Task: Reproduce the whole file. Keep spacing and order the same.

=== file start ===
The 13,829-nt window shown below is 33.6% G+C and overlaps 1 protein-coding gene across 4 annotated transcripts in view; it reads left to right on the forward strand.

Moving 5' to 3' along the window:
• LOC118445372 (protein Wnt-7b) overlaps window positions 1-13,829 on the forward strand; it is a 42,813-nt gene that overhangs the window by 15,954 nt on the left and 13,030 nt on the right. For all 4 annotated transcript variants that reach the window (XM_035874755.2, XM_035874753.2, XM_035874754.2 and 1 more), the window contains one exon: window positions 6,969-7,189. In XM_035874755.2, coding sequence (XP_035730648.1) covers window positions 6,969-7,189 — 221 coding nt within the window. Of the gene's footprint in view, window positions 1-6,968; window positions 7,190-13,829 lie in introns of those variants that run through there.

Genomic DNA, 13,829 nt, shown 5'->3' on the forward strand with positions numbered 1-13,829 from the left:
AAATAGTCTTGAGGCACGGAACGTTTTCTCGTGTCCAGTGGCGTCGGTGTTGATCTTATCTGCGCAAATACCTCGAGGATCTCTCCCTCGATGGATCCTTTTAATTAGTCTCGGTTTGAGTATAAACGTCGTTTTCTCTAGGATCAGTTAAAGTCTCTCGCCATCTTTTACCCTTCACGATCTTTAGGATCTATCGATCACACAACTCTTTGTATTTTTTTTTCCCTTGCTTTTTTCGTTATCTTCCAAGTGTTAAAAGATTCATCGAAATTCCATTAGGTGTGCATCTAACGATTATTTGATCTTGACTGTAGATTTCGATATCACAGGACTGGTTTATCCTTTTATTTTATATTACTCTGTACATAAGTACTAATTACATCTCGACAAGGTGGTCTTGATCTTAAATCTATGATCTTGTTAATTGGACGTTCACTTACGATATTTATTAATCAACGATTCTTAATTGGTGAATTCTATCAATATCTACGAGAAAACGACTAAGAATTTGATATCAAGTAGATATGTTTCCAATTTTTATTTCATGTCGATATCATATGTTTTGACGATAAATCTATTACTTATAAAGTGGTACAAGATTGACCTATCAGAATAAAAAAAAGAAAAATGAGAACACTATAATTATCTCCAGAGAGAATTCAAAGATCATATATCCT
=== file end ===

The 13,829-nt window shown below is 33.6% G+C and overlaps 1 protein-coding gene across 4 annotated transcripts in view; it reads left to right on the forward strand.

Moving 5' to 3' along the window:
• LOC118445372 (protein Wnt-7b) overlaps window positions 1-13,829 on the forward strand; it is a 42,813-nt gene that overhangs the window by 15,954 nt on the left and 13,030 nt on the right. For all 4 annotated transcript variants that reach the window (XM_035874755.2, XM_035874753.2, XM_035874754.2 and 1 more), the window contains one exon: window positions 6,969-7,189. In XM_035874755.2, coding sequence (XP_035730648.1) covers window positions 6,969-7,189 — 221 coding nt within the window. Of the gene's footprint in view, window positions 1-6,968; window positions 7,190-13,829 lie in introns of those variants that run through there.

Genomic DNA, 13,829 nt, shown 5'->3' on the forward strand with positions numbered 1-13,829 from the left:
AAATAGTCTTGAGGCACGGAACGTTTTCTCGTGTCCAGTGGCGTCGGTGTTGATCTTATCTGCGCAAATACCTCGAGGATCTCTCCCTCGATGGATCCTTTTAATTAGTCTCGGTTTGAGTATAAACGTCGTTTTCTCTAGGATCAGTTAAAGTCTCTCGCCATCTTTTACCCTTCACGATCTTTAGGATCTATCGATCACACAACTCTTTGTATTTTTTTTTCCCTTGCTTTTTTCGTTATCTTCCAAGTGTTAAAAGATTCATCGAAATTCCATTAGGTGTGCATCTAACGATTATTTGATCTTGACTGTAGATTTCGATATCACAGGACTGGTTTATCCTTTTATTTTATATTACTCTGTACATAAGTACTAATTACATCTCGACAAGGTGGTCTTGATCTTAAATCTATGATCTTGTTAATTGGACGTTCACTTACGATATTTATTAATCAACGATTCTTAATTGGTGAATTCTATCAATATCTACGAGAAAACGACTAAGAATTTGATATCAAGTAGATATGTTTCCAATTTTTATTTCATGTCGATATCATATGTTTTGACGATAAATCTATTACTTATAAAGTGGTACAAGATTGACCTATCAGAATAAAAAAAAGAAAAATGAGAACACTATAATTATCTCCAGAGAGAATTCAAAGATCATATATCCT